Keeping to the theme of the last post, today I’m going to list some words you should leave out of your writing. After you finish a piece, go through with the word search function and see how many of the following you can remove.
Note: I will revisit this post from time to time as I think of new ones (i.e., come across them in my own writing).
very–A strange word in that it does the opposite of what you think it does. You think it amplifies or emphasizes, but it actually diminishes.
Dr. Brown’s new car was very shiny, very sleek, and very fast.
Dr. Brown’s new car was shiny, sleek, and fast.
See? All those verys slow the reader down. Take the advice of Depeche Mode: Very is very unnecessary; it can only do harm.
begin to, start to–Normally, people don’t begin to do something, they just do it.
The wolf approached me, drooling and snarling. I turned and
started to run ran.
just–This is a problematic one for me. Nothing wrong with the word, I just seem to use it once or twice a page when I write. I think I just don’t realize I’m putting it in. I just have to use the word search when I’m done and I can eliminate three-quarters of the justs.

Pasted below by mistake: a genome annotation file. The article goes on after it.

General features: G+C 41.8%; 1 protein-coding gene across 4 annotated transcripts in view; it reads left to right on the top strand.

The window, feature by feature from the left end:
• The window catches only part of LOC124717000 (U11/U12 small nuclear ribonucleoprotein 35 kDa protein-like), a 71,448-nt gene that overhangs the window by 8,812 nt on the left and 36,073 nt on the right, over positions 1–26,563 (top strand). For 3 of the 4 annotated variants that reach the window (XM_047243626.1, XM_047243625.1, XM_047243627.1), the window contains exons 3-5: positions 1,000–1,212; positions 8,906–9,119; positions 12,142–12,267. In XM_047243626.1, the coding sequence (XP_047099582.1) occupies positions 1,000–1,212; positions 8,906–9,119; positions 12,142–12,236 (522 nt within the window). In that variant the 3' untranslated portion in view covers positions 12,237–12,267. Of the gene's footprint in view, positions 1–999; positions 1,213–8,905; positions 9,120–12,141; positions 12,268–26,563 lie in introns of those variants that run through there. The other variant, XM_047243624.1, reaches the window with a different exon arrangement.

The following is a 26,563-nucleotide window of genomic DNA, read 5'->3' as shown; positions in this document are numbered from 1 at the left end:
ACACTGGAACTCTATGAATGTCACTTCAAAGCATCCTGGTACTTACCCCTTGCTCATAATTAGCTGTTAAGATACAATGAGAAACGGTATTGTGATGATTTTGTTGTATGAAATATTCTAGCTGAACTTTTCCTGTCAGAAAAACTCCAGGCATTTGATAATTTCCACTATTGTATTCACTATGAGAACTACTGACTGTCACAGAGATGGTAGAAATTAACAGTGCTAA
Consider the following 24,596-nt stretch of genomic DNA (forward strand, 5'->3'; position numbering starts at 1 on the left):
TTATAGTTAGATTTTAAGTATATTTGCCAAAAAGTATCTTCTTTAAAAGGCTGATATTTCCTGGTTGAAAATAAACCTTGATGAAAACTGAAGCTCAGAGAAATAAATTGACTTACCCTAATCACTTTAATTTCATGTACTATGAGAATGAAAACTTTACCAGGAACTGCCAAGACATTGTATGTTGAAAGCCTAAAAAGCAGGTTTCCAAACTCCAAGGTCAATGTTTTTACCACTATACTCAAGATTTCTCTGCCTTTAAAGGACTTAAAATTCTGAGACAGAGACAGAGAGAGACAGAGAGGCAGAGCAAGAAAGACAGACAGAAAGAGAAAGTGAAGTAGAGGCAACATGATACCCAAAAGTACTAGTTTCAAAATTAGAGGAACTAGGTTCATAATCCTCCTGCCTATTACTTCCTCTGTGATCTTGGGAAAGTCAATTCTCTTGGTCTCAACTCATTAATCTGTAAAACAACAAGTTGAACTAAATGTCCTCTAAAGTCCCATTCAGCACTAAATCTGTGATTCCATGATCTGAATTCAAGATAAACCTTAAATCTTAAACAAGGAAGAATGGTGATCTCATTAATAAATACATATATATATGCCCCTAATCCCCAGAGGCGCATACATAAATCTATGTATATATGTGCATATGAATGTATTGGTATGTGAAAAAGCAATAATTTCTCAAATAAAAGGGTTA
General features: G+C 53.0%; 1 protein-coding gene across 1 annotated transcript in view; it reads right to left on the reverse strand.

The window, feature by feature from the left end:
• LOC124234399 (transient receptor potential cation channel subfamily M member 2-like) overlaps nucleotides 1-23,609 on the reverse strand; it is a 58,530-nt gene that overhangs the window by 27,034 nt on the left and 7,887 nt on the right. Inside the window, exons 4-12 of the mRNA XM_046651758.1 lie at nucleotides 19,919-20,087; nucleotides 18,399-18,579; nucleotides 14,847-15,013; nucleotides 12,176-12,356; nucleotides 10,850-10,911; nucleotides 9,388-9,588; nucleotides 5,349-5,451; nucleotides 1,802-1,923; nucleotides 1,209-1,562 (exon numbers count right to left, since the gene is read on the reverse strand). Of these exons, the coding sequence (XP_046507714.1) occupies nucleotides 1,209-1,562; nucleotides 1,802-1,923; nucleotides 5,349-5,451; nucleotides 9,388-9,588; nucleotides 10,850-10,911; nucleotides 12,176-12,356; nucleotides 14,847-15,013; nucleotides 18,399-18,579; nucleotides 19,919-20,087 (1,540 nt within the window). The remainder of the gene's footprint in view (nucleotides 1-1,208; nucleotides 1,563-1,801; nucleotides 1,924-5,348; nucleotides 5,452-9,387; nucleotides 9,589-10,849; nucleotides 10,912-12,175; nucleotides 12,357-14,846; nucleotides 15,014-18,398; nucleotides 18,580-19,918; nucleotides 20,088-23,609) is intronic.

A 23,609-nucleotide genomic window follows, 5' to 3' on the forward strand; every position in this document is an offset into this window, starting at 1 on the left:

saw, look–Nothing wrong with these words. They’re good, solid words that will appear many times in your writing. However, they can be a little boring. See if you can’t replace a few of them with eye, focus, gape, gaze, glance, observe, ogle, regard, scan, spy, view, watch, etc. Don’t take this too far though–the goal isn’t to bedeck your manuscript like a royal crown! A little goes a long way.
actually–Thanks to Dana for a link to a similar post! From that I got the idea for actually. I checked my own WiP with this and found 8 actuallys. Four could be crossed out without changing or harming the sentences; actually, improving them. Two were in dialogue and could stay; two more were truly transitions between sentences. Whether because she hadn’t heard or was ignoring him, Sully wasn’t sure. Actually, it was all as new to him as to her.